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A record high of 19,591 Utahns filed for unemployment benefits last week as the state coped with waves of layoffs and a sweeping economic slowdown caused by the coronavirus.
Those new jobless claims for the Beehive State nearly quadrupled a prior weekly high set during the Great Recession and were part of 3.3 million Americans seeking unemployment aid across the country that same week.
The national number, which dwarfed the nearly 282,000 claims reported the prior week, also broke records going back to 1982 in the latest indication of widespread economic damage from the COVID-19 crisis.
All states saw unemployment claims rise in the latest report, according to data from the U.S. Department of Labor, with California, New Jersey, Washington and Florida seeing some of the biggest jumps.
The news heightened attention on a historically large, $2 trillion stimulus bill before Congress and its prospect for slowing the economy’s downward plunge. That bill includes a big boost in unemployment benefits to be paid over the next four months.
Benefits recipients in Utah typically receive between 40% and 50% of the salary they earned when laid off — up to a cap of $580 weekly — for a maximum of 26 weeks under current law. It usually takes two or three weeks to start getting that payment, once applicants are deemed eligible.
State officials have said Utah will waive its requirement that recipients continue to search for work in cases where they’ve been laid off temporarily.
The Senate-approved stimulus package now up for House approval on Friday, meanwhile, would boost those weekly unemployment insurance benefits by an additional $600 per week.
Other parts of the package would add 13 additional weeks of benefits beyond the six months of jobless aid that Utah and many other states currently offer.
The $2 trillion bill also extends those benefits, for the first time, to so-called “gig workers” and others laid off from jobs not officially listed on a company payroll.
Utah’s claims leapt 1,391% for the week ending March 21 compared with the week before, which saw filings rise by 29.5%. Utah Department of Workforce Services previously reported the spike had briefly slowed the application process and required them to shift staff to handle new claims.
Officials continued to urge Utahns needing help to apply online to avoid clogging phone banks and diverting state workers from processing actual claims.
The hardest hit sectors in Utah were in the services industries, particularly hospitality and food services, as thousands of restaurants, bars, hotels and public events were shuttered in hopes of stemming the spread of the virus. Also hit hard were office and administrative jobs.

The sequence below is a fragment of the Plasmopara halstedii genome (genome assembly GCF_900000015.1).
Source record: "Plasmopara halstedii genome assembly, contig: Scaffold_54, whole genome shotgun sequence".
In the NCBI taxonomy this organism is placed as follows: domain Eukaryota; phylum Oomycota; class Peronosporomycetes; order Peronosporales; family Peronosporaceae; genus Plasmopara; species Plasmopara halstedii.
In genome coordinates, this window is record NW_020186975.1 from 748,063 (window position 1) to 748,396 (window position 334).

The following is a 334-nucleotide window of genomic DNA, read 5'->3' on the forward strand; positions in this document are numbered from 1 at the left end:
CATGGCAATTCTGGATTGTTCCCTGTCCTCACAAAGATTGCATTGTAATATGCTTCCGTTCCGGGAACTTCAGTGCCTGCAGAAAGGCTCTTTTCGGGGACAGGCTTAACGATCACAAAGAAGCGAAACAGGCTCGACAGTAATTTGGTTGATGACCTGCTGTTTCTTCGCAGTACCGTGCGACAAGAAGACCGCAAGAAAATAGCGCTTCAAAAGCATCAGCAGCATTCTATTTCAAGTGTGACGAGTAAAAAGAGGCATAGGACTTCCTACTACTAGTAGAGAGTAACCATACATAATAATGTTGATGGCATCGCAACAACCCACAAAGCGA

Job losses focused on the Beehive State’s more urbanized areas, including Salt Lake, Utah, Davis, Weber and Washington counties.
But also among the big job losers was relatively less-populous Summit County, where tourism plays an outsized role in commerce. After closing dine-in services at the county’s restaurants and food-service sites the week prior, officials there have now announced a shelter-in-place order effective Friday at midnight.
Restaurants, taverns and food-service establishments statewide were ordered March 16 to close all dine-in operations in a move Gov. Gary Herbert and health officials said was meant to limit the spread of coronavirus. The order left open curbside, drive-thru, pick up and delivery operations.
Kevin Burt, director of the state’s unemployment insurance division said Thursday claims had increased “significantly, and also quickly,” likening its pace to a sudden increase associated with the October 2013 federal government shut down, though that was far smaller.
And whereas job losses in the Great Recession were “like high tide coming in,” Department of Workforce Services Chief Economist Mark Knold said last week, “this is a bit of tsunami that’s right there and hitting large and hard.”
Burt said Thursday that many of the Utahns’ showing up in the latest numbers remained connected to employers who were keeping their jobs open while the outbreak plays out.
“It will be interesting to see how long this volume continues,” he said. “That will determine whether it is more than just a temporary pause on the economy.”
Burt confirmed that applications appeared to be coming in at a similarly high pace this week, although those final totals won’t be released until April 2.
As layoffs, furloughs and pay cuts mount, some economists predict the nation’s unemployment rate could approach 13% by May. By comparison, the peak jobless rate during the Great Recession, which ended in 2009, was 10%.
Utah’s unemployment rate — which hovered at a historic low 2.3% just a few months ago — appeared almost sure to reach at least into the low double digits.
Herbert’s newly published plan for healing the state’s economy from the COVID-19 outbreak notes that the state’s unemployment insurance trust fund, which pays for Utahns’ jobless benefits, is at record highs.
Estimated to have a balance of $1.17 billion for this fiscal year, the fund paid out $3.7 million last week to out-of-work and furloughed residents. Burt said the account has plenty of money for now to help Utahns weather the crisis.
The Associated Press contributed to this article.